It’s September, and while there are plenty of important questions hanging midair around the state of college sports, rosters are nonetheless popping up in advance of (hopefully) the 2020-21 swim season.
The University of Tennessee’s roster is now live, and an eye-catching 18 freshmen appear. Not 18 freshmen on the men’s and women’s programs combined, but 18 freshman among just the men.
This is easily one of the biggest classes since the 2010-11 season when Michigan added 20 freshman boys in the season after graduating three-time NCAA Champion Tyler Clary. Michigan won the NCAA title two seasons later.
Between scholarship money, coaching staff capacity, pool space and other key factors, major NCAA Division I programs typically don’t have many more than 10 swimmers or divers per class. For 2020-21, Cal’s men have 10, Texas’s men have 11 and NC State’s men have 11, but it’s pretty common for classes to sometimes dip well into the single digits. 18 is a hefty number, and Tennessee associate men’s head coach Lance Asti gave us some insights into why their men’s class of 2024 is so large.
To better understand this year’s freshman influx, we have to go back to two years ago when Tennessee decided to split its combined program.
“[In 2018], we had a seasoned and experienced group of women with their sights on their first SEC title and a young and eager group of men that needed experience and lots of teaching,” said Asti. “To give each team what they needed, we restructured roles with most of our coaches giving their undivided attention to a single gender.”
According to Asti, that meant Matt Kredich and Ashley Jahn began to focus primarily on coaching the women while Asti and Rich Murphy took over the men’s program. Jahn, previously an assistant on the staff, was promoted to associate head women’s coach, and the same went for Asti on the men’s side. Josh Huger, another assistant, splits his time between the programs.
Asti adds that he and Murphy wanted to make some changes to the men’s team culture in this new era of Tennessee’s program.
“When we were asked to lead the men’s team, Rich [Murphy] and I knew we needed to make some enhancements to our team culture,” said Asti. “With the help of the team, we began to solidify the type of men we were going to strive to be and put a huge emphasis on being ‘ferocious men of integrity’ in and out of the pool… we felt it was time to add a different level of work, toughness, and expectation to the team.”
With this new structure came heightened attention to recruiting, and the timing lent itself to Asti’s and Murphy’s increased focus specifically on the men’s class of 2024.
“We spent considerable time looking for men that would fit in our new training system and enhance our culture. We looked for athletes with more versatility, athletes that loved to work and compete, athletes that would look for any possible way to improve (no matter how small the improvement would be), and guys that believed in our long-term mission.”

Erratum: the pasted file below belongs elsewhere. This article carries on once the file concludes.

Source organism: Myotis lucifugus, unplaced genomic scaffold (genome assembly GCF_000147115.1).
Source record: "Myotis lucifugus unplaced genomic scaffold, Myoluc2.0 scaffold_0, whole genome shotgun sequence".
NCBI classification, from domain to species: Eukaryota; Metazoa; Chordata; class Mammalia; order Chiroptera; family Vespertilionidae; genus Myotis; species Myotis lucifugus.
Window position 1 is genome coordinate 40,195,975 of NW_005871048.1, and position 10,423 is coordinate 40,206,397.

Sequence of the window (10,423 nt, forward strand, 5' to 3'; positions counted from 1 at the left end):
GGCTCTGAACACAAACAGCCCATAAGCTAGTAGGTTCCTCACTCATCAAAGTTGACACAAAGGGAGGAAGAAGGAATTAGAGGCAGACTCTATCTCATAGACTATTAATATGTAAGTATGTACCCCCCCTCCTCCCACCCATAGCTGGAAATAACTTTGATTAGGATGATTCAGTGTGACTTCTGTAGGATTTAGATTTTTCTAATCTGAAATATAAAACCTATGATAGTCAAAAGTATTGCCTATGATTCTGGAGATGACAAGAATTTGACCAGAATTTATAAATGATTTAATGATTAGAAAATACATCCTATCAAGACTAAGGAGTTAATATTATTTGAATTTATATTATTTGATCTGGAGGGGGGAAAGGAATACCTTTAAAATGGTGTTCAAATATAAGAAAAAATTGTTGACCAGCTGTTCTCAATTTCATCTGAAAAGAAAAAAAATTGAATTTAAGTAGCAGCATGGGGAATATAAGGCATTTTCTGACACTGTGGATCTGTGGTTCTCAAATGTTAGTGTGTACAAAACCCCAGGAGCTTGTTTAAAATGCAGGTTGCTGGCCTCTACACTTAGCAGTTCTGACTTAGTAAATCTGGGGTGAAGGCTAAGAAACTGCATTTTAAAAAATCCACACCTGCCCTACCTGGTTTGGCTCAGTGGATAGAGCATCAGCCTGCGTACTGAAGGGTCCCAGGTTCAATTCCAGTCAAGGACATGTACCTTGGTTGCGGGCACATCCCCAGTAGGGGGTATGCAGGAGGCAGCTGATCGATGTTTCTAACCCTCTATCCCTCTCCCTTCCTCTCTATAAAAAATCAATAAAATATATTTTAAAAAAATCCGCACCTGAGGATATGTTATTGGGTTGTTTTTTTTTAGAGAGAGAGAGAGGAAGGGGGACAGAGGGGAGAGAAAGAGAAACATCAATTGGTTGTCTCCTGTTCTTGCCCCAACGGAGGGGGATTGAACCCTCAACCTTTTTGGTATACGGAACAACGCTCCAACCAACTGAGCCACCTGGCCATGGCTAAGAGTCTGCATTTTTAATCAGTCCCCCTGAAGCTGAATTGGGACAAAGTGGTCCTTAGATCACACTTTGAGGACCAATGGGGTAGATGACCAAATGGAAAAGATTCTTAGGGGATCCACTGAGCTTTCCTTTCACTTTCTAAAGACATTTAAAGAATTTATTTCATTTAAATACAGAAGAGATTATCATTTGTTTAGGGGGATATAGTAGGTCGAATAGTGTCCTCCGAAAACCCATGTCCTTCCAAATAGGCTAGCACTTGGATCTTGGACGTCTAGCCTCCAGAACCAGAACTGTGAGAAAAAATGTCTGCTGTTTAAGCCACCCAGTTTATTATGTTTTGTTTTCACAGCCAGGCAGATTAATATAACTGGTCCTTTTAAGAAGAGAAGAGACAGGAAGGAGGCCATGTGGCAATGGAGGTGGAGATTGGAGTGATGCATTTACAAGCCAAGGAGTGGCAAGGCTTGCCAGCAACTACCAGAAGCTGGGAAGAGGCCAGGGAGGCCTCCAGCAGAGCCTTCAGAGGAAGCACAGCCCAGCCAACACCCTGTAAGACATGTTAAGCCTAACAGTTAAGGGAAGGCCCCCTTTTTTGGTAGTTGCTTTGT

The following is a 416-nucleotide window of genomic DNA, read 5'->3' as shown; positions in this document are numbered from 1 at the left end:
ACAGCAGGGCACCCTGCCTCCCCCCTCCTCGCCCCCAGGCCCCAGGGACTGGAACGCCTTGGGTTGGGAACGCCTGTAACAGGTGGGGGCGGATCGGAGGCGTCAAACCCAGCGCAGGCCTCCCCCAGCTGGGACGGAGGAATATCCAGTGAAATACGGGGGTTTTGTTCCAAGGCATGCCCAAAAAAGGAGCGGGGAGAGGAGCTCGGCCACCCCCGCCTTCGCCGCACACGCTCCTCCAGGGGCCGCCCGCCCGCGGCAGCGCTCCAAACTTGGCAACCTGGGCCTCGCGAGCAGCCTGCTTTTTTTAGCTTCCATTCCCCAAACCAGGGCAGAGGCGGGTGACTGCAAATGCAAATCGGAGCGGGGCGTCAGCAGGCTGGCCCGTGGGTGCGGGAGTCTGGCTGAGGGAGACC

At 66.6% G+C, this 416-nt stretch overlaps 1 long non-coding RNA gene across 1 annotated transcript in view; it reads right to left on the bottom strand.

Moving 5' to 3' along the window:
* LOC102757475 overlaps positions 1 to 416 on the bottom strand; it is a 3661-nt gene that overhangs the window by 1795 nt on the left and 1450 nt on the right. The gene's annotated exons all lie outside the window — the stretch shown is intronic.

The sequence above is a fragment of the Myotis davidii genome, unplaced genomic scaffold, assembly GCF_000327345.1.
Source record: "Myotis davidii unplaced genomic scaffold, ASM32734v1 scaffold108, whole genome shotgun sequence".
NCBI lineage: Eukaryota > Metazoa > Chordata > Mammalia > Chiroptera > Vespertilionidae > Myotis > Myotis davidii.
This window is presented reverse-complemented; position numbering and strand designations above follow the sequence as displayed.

Asti goes on to describe a Tennessee recruiting approach that has pivoted to bringing in a larger number of capable, versatile athletes with a mindset that fits their newly delineated team culture. This differs from another popular recruiting strategy, which prioritizes ‘blue-chip’ recruits but usually pulls in smaller classes. The key distinction between these two methods has to do with risk; a larger class might risk not improving enough to be nationally relevant, while a smaller and faster class might falter due to attrition or some heavily relied-upon athletes plateauing, getting injured, or some other obstacle.
Asti says that the new structure, which began in the 2018-19 season, led to immediate results. As for recruiting, the buy-in was apparent from the class of 2024 recruits making campus visits, which helped form the current freshman class.
“Our young team competed with a different swagger, and beat a number of teams that, on paper, we probably shouldn’t have been able to beat. Our men expected to win no matter the competition. We saw similar results in recruiting: nearly every recruit we brought to campus and offered a position took that offer.”
The more is not necessarily the merrier, of course. A huge team without proper organization and athlete commitment can quickly deteriorate, and like on any team, if most of the athletes don’t feel like they’re getting attention or improving, this system can quickly backfire.
“We knew the growing numbers would be a challenge,” says Asti. “Having 18 freshman brings a ton of enthusiasm to the team, but it also comes with some growing pains. Recruiting two years out, we knew some of these challenges were coming so we were able to plan and try to set the expectations early.”
While it may take some adjusting over time, the world is currently undergoing monumental turmoil politically, environmentally and from a public health standpoint. In other words, why not make change happen now?
“The Class of 2024 is one of the most talented recruiting classes Tennessee has had in a decade and an integral part of a special team,” says Asti.
“Even better, these are wonderful people that desire living a life of integrity and are willing to hold the men around them to a high standard. We are excited to support and help these guys navigate their college career.”